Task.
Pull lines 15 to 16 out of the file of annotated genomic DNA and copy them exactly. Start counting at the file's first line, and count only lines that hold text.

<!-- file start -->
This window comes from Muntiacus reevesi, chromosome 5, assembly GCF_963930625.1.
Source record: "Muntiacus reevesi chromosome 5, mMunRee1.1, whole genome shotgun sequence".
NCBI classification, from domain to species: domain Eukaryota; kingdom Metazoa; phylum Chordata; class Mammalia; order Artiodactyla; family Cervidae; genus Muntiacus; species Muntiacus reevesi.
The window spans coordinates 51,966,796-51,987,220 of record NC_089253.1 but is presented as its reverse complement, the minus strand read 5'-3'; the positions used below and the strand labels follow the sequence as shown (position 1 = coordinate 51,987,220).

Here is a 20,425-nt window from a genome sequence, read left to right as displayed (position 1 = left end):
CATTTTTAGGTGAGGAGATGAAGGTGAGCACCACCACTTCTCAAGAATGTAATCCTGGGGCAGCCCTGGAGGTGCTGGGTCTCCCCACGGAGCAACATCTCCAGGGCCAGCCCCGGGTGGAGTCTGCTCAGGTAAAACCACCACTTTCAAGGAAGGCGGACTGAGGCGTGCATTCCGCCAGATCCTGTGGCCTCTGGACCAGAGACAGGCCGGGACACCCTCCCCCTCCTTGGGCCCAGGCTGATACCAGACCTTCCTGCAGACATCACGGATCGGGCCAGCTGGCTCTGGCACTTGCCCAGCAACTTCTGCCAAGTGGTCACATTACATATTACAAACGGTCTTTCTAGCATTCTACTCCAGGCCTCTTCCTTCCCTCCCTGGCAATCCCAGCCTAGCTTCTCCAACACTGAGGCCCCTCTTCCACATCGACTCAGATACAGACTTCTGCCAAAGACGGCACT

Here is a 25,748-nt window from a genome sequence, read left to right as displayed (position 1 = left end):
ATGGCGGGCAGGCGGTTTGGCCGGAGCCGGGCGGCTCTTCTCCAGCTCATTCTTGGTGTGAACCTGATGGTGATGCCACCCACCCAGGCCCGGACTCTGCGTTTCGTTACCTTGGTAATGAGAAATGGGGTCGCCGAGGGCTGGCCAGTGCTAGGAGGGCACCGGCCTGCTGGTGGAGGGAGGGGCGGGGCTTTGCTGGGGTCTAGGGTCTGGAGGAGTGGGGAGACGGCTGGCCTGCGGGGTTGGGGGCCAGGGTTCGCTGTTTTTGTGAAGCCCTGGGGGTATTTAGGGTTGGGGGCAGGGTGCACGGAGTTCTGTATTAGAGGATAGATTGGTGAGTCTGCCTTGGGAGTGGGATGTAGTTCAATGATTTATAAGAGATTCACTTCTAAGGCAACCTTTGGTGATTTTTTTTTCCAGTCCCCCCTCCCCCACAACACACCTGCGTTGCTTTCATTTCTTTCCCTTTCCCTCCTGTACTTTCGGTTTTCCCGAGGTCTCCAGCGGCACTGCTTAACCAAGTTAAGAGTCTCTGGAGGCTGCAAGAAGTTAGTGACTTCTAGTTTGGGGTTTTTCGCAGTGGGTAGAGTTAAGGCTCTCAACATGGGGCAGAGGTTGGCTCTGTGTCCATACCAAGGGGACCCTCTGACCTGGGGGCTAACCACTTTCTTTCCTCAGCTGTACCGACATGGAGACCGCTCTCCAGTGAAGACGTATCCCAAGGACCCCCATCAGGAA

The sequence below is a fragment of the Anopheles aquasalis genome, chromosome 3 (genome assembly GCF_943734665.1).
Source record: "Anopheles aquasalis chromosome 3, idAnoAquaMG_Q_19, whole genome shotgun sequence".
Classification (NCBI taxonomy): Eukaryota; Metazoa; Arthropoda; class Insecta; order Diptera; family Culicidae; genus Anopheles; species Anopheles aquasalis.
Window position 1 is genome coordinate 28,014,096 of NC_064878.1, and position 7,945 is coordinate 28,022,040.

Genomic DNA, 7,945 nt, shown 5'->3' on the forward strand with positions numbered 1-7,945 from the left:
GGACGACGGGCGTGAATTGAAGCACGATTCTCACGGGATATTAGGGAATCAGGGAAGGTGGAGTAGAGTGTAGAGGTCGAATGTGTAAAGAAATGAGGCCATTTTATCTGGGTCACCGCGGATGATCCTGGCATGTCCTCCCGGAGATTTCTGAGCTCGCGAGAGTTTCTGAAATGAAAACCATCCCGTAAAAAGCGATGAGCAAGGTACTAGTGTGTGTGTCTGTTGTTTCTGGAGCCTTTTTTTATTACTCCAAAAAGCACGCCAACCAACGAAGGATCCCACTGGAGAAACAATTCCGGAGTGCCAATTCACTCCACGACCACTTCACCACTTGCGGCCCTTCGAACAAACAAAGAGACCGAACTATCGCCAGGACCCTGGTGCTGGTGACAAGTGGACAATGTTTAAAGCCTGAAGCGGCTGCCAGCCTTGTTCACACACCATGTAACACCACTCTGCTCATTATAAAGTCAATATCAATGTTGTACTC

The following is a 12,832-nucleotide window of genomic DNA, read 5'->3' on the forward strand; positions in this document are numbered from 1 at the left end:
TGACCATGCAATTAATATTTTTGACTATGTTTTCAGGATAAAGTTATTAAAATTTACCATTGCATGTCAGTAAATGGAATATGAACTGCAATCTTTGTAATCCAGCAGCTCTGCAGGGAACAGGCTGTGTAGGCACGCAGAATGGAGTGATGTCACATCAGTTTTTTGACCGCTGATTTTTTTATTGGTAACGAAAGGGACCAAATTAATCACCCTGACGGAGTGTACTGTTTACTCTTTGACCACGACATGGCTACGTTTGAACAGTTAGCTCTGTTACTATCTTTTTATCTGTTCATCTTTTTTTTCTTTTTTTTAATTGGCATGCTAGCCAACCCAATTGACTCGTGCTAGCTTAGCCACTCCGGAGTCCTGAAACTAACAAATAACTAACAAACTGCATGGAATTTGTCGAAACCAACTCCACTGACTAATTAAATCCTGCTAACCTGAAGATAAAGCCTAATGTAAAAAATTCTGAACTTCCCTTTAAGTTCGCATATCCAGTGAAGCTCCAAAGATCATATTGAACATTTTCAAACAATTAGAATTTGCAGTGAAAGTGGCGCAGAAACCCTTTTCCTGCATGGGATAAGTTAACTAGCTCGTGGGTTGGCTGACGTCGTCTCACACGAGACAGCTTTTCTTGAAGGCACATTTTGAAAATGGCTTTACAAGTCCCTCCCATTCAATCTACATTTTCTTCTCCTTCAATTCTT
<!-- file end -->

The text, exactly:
The following is a 12,832-nucleotide window of genomic DNA, read 5'->3' on the forward strand; positions in this document are numbered from 1 at the left end:
TGACCATGCAATTAATATTTTTGACTATGTTTTCAGGATAAAGTTATTAAAATTTACCATTGCATGTCAGTAAATGGAATATGAACTGCAATCTTTGTAATCCAGCAGCTCTGCAGGGAACAGGCTGTGTAGGCACGCAGAATGGAGTGATGTCACATCAGTTTTTTGACCGCTGATTTTTTTATTGGTAACGAAAGGGACCAAATTAATCACCCTGACGGAGTGTACTGTTTACTCTTTGACCACGACATGGCTACGTTTGAACAGTTAGCTCTGTTACTATCTTTTTATCTGTTCATCTTTTTTTTCTTTTTTTTAATTGGCATGCTAGCCAACCCAATTGACTCGTGCTAGCTTAGCCACTCCGGAGTCCTGAAACTAACAAATAACTAACAAACTGCATGGAATTTGTCGAAACCAACTCCACTGACTAATTAAATCCTGCTAACCTGAAGATAAAGCCTAATGTAAAAAATTCTGAACTTCCCTTTAAGTTCGCATATCCAGTGAAGCTCCAAAGATCATATTGAACATTTTCAAACAATTAGAATTTGCAGTGAAAGTGGCGCAGAAACCCTTTTCCTGCATGGGATAAGTTAACTAGCTCGTGGGTTGGCTGACGTCGTCTCACACGAGACAGCTTTTCTTGAAGGCACATTTTGAAAATGGCTTTACAAGTCCCTCCCATTCAATCTACATTTTCTTCTCCTTCAATTCTT